Magazine article New Statesman (1996)

Here to Maternity: Rachel Cooke Finds a Surfeit of Baby Dramas Leaves Her Feeling Underwhelmed

Magazine article New Statesman (1996)

Here to Maternity: Rachel Cooke Finds a Surfeit of Baby Dramas Leaves Her Feeling Underwhelmed

Article excerpt

Call the Midwife/A Dad is Born


I don't even remotely understand the appeal of Call The Midwife (BB[C.sub.2], Sundays, 8pm), a show watched by more than eight million people every week. Are we really so afraid of the future that we must retreat into this version - cosy, safe, irredeemably mawkish - of the past?

In episode five, Jenny (Jessica Raine) discovered that her patient Frank, suffering from cancer, shared his bed with his sister, Peggy: they lived as man and wife. For a moment, she was discomfited. We knew this because she smoothed her uniform with the palms of her hands. But then Sister Evangelina (Pam Ferris) pointed out that Frank and Peggy had survived the workhouse as children, and Sister Julienne (Jenny Agutter) said something about how a person must find comfort where he can, and suddenly it was OK: even incest had become yet another preachy life lesson. Meanwhile, Chummy (Miranda Hart, who seems to grow taller by the week, rationing or not) helped to deliver a piglet in the cloister garden, a task that ruined her frock but revealed to the world vet again what a thoroughly decent gal she is.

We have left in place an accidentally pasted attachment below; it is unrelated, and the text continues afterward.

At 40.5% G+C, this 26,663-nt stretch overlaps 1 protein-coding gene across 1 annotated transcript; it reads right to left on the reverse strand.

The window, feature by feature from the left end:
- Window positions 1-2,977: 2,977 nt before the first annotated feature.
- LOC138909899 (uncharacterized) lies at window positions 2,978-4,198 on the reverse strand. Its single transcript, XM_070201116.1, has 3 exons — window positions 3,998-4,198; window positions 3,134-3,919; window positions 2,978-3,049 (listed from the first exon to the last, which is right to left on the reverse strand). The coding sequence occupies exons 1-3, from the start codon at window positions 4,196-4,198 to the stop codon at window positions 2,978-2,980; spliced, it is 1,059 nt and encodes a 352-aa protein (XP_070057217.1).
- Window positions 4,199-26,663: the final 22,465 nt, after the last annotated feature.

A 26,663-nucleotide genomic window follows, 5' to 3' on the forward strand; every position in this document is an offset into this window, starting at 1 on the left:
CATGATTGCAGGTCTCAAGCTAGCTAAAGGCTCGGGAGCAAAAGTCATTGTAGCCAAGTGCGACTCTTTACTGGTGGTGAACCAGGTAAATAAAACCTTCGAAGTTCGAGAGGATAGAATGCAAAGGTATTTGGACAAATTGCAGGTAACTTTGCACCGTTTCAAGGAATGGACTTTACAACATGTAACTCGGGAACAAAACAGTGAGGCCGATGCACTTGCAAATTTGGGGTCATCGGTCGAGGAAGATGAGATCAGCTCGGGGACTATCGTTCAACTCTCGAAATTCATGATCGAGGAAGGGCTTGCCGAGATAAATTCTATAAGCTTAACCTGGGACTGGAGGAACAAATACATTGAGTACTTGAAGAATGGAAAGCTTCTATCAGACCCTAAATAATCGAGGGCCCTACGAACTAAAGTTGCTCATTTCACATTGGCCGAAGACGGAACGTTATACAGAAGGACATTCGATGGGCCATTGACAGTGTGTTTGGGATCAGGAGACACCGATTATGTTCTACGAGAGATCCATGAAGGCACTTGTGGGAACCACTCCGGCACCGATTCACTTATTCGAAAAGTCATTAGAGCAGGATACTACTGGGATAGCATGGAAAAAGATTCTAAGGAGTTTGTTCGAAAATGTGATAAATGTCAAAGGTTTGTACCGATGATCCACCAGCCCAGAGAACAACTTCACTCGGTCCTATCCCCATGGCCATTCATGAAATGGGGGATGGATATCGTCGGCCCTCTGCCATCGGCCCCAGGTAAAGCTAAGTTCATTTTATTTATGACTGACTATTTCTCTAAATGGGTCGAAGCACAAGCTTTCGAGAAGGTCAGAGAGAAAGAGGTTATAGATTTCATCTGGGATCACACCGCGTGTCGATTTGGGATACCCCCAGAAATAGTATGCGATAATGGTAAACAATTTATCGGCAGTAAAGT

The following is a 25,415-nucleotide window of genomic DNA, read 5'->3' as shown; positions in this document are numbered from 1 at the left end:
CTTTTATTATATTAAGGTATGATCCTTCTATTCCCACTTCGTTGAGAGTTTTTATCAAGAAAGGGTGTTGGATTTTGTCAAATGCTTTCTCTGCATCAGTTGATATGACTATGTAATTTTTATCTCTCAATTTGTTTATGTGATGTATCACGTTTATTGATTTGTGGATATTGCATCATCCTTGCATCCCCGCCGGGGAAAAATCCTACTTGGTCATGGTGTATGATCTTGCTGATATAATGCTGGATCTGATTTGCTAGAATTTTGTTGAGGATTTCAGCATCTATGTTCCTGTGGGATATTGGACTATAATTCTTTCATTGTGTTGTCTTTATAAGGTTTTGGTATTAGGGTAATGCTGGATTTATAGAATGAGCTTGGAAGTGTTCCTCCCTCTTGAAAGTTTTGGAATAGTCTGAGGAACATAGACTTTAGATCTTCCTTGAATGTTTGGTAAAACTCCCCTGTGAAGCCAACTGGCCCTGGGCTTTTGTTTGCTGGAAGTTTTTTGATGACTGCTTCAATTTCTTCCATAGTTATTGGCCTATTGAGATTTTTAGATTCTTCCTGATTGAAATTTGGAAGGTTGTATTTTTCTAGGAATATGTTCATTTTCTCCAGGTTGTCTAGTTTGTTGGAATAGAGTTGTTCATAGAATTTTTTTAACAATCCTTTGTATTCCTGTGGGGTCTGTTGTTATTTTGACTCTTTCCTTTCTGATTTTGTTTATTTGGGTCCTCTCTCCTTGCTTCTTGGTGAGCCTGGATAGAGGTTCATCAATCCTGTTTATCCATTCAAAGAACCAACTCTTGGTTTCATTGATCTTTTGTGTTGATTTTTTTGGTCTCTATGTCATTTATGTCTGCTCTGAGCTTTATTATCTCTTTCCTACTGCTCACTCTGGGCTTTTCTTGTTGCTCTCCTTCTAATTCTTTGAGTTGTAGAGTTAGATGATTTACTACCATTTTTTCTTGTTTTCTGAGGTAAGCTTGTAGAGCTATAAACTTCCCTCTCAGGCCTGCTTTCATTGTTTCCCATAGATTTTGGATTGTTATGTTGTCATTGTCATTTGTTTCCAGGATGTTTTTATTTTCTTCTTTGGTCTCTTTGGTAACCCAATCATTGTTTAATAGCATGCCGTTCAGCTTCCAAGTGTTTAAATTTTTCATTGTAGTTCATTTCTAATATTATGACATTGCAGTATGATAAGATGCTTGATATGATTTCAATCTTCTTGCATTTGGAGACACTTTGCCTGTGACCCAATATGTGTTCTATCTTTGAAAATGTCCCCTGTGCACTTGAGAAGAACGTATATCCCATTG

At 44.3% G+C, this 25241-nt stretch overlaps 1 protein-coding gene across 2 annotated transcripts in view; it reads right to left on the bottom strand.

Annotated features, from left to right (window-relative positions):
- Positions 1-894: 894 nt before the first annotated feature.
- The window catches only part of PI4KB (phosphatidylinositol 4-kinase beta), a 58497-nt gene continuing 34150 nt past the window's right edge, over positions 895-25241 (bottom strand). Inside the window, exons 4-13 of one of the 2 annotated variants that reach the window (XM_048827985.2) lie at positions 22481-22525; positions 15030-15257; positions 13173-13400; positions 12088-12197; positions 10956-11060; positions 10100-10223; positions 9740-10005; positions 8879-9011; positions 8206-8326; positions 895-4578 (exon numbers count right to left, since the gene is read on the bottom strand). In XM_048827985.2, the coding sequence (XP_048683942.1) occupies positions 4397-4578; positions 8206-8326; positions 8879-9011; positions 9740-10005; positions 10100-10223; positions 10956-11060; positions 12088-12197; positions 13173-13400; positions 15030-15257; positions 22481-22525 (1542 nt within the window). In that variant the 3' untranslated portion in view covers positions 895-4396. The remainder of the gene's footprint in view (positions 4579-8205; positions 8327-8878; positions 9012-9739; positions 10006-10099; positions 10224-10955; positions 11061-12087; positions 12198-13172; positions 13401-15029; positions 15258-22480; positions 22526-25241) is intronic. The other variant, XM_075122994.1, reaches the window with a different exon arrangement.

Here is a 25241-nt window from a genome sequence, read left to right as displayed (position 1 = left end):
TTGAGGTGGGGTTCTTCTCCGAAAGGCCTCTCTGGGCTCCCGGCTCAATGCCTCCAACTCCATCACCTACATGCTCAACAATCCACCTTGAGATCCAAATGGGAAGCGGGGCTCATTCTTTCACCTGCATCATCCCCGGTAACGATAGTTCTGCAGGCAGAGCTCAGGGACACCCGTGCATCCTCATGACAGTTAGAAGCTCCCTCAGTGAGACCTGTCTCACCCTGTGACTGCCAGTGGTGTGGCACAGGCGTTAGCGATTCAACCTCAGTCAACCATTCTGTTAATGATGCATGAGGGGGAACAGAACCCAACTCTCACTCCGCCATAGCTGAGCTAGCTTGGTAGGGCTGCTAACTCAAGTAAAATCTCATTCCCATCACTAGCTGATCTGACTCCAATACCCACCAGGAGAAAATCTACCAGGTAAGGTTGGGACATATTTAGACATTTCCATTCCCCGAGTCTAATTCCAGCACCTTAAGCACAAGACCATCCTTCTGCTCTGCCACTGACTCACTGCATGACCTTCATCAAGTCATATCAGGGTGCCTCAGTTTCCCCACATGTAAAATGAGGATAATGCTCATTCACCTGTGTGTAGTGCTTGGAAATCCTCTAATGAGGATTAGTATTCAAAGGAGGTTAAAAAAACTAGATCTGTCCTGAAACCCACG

Whatever its ratings, so far I have turned up only one person who will admit to loving Call the Midwife: my hairdresser (who is, by the way, a father of two). Unfortunately, under close questioning, he revealed that he also enjoyed All Creatures Great and Small and Heartbeat On a Sunday, he likes cosy, and that's that. It is, however, worth noting that the schedules are noisy with the sound of pattering feet on other nights, too (see how feebly I'm edging my way towards a theory!).

Viewers who found the baby-count on Call the Midwife too low - episode five featured only one human birth: a picturesque but textbook delivery in a Thames-side smokehouse -could turn instead either to the new series of One Born Every Minute (Channel 4, Wednesdays, 9pm; does what it says on the tin), or to A Dad is Born: a Wonderland Film (BB[C.sub.2], Thursday, 9pm), in which the director, Kira Phillips, followed three Londoners in the weeks before and after the birth of their new babies.

1 went with Wonderland, which was a mistake, for it was hard to know which of the men I liked least. …

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